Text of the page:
Such steps would involve “increasing concessions on both sides to a point when a grand bargain – denuclearization for security and economic guarantees – can take place,” Gause said.
A peace treaty will also require a consent by China, one of the signatories to the 1953 Korean Armistice Agreement along with the U.S. and North Korea.
If a declaration to end the war is made, China will likely “begin to push the U.S. and South Korea to move faster toward a peace treaty which will weaken U.S. justification for presence on the peninsula,” according to Gause.
Wilder said a peace treaty “would be a very big decision because it would likely be the beginning of the end of U.S. forces on the peninsula.”
The U.S. currently has about 28,500 troops in South Korea.
Trump has said the cost of keeping the U.S. forces in South Korea “is very expensive” but dispelled concerns over removing the troops by saying, “I have no plans. I’ve never even discussed removing them” anytime soon during an interview on the CBS television show, “Face the Nation” earlier in February.
According to Wilder, a peace treaty will not lead immediately to unification of the two Koreas.
“A peace treaty does not necessarily mean quick movement toward reunification of the peninsula,” Wilder said. “That is a separate issue and would involve a major decision by North Korea to alter its form of government and its economy.”
Gause said, “Neither Seoul nor Pyongyang will want to subjugate itself fully to the other.”
He continued, “Over time (probably decades), the two system will begin to meld which would pave the way to full unification. This, of course, assumes that North Korea doesn’t collapse first.”
A pathway toward a peace treaty beginning with a peace declaration may be what the U.S. could offer as one of “corresponding measures” that North Korea sought in return for dismantling some of its nuclear facilities.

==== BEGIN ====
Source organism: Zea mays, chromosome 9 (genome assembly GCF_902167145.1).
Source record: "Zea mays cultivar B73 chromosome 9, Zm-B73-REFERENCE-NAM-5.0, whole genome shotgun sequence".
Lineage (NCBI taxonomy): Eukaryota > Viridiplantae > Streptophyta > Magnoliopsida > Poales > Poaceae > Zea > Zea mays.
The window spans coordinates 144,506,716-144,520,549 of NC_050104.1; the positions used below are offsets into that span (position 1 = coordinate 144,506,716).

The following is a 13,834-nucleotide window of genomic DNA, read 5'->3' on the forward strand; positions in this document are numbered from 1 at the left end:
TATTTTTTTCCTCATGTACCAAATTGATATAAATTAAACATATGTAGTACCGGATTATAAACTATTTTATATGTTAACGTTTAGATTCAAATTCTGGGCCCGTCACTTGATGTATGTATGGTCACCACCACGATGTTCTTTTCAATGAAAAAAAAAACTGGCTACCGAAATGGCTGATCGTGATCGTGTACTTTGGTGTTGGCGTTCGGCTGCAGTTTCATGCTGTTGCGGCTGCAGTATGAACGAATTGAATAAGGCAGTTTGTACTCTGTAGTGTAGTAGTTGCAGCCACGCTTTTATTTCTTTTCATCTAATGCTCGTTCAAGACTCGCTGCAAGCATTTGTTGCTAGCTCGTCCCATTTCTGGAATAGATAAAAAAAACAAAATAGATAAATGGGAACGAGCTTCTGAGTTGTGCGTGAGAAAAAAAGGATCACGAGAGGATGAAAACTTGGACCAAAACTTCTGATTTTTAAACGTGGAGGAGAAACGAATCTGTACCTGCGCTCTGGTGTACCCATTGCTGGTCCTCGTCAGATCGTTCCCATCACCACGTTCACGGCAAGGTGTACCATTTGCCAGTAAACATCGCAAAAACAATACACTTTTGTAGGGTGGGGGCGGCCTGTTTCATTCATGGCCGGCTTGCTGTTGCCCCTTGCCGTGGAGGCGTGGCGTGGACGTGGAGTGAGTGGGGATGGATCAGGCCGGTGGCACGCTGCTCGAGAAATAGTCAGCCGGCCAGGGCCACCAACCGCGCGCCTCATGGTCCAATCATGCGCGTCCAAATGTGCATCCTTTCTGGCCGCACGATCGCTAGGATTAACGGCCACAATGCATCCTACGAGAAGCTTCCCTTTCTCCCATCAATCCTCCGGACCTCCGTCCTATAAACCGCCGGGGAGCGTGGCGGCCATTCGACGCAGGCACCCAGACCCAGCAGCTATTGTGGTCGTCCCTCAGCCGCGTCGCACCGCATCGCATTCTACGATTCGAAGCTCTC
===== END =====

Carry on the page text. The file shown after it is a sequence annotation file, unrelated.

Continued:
In his Stanford speech, Biegun said Washington is seeking to find out what “corresponding measures” Pyongyang wants as qualifying steps toward the dismantlement of its nuclear facilities. He stressed that Kim committed “to the dismantlement and destruction of North Korea’s plutonium and uranium enrichment facilities” which “extends beyond Yongbyon” when Kim met with Pompeo in Pyongyang last October.
South Korean President Moon Jae-in said Kim pledged to shut down the Yongbyon nuclear facility if the U.S. matched its offer with reciprocal measures during the inter-Korean summit held in Pyongyang in September.
Siegfried Hecker, a leading nuclear scientist at Stanford University and former director of the Los Alamos National Laboratory has visited the Yongbyon nuclear facility several times. He said offering to dismantle the Yongbyon facility at the summit “would be a big deal” because North Korea has no reactors outside of Yongbyon.
Hecker said, “No Yongbyon, no plutonium.” He continued, “Shutting down Yongbyon will also greatly reduce the amount of highly enriched uranium they can produce.”
Processing plutonium and enriching uranium are two pathways to make weapons grade nuclear materials.
However, Hecker said, “They have at least one undisclosed centrifuge facility outside of Yongbyon that would have to be shut down.” Centrifuges are used to enrich uranium.
The Yongbyon Nuclear Scientific Research Center is the heart of North Korea’s nuclear development and holds the country’s main nuclear reactor. North Korea shut down the main reactor in the 1990s under an agreement reached with the U.S. but restarted it in 2003 when the deal broke down. Under another deal in 2007, the reactor was shut down again, only to be reopened when that deal also fell apart.